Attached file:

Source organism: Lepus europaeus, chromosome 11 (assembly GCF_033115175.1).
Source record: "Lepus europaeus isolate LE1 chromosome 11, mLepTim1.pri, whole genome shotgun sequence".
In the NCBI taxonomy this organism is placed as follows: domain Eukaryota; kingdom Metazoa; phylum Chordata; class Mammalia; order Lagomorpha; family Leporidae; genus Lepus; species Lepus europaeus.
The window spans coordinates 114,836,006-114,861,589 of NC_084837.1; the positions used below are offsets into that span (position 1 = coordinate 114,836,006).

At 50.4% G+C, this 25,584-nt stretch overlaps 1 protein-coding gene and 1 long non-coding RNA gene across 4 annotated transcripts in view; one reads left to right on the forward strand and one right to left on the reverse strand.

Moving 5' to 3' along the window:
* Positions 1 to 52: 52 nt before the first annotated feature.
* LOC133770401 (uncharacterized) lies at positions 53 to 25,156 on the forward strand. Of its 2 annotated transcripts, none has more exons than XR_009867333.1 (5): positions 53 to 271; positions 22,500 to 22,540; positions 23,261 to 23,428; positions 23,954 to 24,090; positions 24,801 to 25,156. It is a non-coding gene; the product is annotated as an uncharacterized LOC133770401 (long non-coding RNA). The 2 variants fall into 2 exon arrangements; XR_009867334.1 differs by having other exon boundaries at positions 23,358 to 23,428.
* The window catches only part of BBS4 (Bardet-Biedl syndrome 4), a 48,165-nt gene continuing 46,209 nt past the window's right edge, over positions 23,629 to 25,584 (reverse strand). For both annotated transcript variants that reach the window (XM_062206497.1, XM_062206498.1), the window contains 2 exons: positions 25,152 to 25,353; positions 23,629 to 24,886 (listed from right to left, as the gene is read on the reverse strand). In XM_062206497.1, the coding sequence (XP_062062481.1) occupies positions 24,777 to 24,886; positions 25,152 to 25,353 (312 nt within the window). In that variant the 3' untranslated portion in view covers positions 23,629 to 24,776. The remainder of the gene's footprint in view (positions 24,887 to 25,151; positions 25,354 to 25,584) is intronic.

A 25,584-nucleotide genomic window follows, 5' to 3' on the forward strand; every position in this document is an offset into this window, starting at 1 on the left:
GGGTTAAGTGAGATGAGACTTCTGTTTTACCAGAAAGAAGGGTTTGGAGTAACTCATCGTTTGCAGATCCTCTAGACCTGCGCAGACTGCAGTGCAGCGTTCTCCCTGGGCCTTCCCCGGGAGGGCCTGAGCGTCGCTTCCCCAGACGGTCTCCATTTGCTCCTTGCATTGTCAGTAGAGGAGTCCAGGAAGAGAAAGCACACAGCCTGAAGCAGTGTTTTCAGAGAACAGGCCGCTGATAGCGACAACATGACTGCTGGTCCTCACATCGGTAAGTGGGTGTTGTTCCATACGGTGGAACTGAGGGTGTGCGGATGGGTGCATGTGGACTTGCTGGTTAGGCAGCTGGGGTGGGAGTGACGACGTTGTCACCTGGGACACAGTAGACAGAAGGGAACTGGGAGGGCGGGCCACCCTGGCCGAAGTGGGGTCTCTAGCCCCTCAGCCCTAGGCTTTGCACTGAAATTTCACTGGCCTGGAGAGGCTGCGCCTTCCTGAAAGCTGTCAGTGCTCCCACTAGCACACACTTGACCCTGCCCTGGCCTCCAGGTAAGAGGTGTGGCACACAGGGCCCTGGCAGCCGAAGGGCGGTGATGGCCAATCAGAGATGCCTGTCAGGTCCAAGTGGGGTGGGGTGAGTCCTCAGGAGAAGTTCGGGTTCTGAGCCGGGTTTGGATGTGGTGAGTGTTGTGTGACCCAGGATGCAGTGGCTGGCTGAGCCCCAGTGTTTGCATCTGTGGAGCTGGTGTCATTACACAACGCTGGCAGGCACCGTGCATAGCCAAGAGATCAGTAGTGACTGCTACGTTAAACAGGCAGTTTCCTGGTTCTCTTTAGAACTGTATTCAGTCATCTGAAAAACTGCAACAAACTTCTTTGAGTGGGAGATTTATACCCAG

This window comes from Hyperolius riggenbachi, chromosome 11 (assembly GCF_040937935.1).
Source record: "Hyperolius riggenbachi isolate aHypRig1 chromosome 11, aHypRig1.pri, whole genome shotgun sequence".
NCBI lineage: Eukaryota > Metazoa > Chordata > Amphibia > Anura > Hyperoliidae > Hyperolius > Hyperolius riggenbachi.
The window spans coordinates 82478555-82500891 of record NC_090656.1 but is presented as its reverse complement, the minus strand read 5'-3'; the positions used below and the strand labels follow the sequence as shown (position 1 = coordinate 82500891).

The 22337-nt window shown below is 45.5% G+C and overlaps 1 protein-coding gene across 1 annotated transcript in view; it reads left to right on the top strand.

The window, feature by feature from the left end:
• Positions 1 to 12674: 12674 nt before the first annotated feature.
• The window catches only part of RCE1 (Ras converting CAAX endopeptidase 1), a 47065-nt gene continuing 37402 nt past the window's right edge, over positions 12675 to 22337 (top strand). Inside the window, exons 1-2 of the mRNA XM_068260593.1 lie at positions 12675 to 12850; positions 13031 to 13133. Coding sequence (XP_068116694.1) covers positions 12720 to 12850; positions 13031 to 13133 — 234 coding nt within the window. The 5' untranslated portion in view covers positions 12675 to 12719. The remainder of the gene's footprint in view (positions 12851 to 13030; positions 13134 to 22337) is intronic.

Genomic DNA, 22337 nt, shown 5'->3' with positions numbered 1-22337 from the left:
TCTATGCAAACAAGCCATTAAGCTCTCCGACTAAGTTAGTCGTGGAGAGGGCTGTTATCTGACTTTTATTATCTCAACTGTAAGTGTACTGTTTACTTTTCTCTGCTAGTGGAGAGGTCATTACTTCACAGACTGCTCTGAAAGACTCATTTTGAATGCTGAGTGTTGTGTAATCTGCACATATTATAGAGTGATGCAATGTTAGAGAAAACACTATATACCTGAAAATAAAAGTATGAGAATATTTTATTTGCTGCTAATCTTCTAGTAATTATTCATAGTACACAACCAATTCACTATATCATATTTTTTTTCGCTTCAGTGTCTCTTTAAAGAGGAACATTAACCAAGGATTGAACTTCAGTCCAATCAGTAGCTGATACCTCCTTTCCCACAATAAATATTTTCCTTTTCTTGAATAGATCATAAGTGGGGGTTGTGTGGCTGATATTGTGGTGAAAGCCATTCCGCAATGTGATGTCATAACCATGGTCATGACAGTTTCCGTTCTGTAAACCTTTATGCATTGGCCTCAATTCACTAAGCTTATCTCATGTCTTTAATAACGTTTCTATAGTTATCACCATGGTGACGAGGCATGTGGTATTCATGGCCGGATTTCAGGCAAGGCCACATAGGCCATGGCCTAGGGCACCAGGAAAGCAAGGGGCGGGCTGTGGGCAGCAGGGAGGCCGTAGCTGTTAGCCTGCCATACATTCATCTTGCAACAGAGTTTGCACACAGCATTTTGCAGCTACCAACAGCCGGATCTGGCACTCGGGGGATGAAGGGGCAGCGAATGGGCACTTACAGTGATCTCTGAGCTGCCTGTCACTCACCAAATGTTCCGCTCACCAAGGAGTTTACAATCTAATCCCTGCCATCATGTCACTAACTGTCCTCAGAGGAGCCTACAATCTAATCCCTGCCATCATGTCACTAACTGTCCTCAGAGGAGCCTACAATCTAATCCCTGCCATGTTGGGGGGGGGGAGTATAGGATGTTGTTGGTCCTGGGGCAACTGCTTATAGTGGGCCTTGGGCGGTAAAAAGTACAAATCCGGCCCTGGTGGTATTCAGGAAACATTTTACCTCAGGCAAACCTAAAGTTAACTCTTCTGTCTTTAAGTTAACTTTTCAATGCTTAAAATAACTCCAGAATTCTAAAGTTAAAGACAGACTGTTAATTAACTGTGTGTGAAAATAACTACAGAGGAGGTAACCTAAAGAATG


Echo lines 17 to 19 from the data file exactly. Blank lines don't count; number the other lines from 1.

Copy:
The window, feature by feature from the left end:
• Positions 1 to 12674: 12674 nt before the first annotated feature.
• The window catches only part of RCE1 (Ras converting CAAX endopeptidase 1), a 47065-nt gene continuing 37402 nt past the window's right edge, over positions 12675 to 22337 (top strand). Inside the window, exons 1-2 of the mRNA XM_068260593.1 lie at positions 12675 to 12850; positions 13031 to 13133. Coding sequence (XP_068116694.1) covers positions 12720 to 12850; positions 13031 to 13133 — 234 coding nt within the window. The 5' untranslated portion in view covers positions 12675 to 12719. The remainder of the gene's footprint in view (positions 12851 to 13030; positions 13134 to 22337) is intronic.